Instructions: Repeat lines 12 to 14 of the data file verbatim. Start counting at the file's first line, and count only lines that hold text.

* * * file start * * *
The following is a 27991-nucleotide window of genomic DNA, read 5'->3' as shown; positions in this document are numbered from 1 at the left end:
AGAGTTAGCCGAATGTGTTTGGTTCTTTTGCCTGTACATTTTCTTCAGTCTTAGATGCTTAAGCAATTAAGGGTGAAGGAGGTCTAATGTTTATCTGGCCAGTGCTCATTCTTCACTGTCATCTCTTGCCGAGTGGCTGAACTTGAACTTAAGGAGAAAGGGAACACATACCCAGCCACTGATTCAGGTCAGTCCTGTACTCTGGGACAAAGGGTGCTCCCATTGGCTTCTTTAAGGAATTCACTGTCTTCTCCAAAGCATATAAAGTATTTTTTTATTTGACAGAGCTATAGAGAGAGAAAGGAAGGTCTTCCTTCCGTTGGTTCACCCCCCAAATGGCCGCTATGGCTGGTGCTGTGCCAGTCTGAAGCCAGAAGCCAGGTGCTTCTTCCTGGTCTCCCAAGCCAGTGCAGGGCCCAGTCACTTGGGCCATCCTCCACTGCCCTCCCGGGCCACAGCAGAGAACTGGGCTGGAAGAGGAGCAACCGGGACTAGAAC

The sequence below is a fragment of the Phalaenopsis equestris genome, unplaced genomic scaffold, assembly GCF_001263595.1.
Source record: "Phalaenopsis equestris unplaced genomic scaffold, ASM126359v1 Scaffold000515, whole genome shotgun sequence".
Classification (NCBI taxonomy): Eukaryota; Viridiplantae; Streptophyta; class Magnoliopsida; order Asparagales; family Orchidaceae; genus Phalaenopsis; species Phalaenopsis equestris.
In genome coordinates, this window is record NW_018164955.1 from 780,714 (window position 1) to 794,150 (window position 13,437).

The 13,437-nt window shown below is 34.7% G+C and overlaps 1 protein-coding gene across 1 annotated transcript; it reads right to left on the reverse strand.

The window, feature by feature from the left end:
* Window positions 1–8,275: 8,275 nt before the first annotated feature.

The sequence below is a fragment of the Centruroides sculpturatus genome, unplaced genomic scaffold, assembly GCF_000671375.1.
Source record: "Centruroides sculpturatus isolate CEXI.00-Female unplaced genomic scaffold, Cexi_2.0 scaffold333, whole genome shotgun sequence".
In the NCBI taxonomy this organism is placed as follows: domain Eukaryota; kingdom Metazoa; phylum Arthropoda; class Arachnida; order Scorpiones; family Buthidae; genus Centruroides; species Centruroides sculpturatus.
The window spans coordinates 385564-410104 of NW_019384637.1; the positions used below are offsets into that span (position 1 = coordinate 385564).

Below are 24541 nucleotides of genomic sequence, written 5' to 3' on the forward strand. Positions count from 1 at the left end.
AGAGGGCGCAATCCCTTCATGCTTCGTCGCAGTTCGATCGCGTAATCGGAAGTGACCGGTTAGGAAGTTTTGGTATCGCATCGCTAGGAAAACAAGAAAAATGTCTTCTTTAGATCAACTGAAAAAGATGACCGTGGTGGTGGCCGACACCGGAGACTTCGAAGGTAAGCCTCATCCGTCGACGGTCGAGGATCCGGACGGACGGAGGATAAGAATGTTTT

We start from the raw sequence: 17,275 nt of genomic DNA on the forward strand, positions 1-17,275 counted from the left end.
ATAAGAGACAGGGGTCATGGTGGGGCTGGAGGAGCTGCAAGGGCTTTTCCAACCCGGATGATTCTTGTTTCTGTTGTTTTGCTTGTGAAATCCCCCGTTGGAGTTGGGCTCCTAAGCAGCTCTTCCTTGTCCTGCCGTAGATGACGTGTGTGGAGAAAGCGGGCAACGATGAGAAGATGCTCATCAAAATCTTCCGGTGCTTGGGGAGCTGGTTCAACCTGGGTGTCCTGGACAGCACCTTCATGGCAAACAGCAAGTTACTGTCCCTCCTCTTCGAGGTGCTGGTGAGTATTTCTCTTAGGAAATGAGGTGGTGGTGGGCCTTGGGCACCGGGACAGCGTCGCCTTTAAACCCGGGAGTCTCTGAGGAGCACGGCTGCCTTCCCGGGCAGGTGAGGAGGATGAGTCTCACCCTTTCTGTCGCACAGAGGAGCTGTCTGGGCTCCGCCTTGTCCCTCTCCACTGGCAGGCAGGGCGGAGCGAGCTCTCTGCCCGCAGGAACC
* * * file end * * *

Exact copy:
In the NCBI taxonomy this organism is placed as follows: domain Eukaryota; kingdom Metazoa; phylum Arthropoda; class Arachnida; order Scorpiones; family Buthidae; genus Centruroides; species Centruroides sculpturatus.
The window spans coordinates 385564-410104 of NW_019384637.1; the positions used below are offsets into that span (position 1 = coordinate 385564).

Below are 24541 nucleotides of genomic sequence, written 5' to 3' on the forward strand. Positions count from 1 at the left end.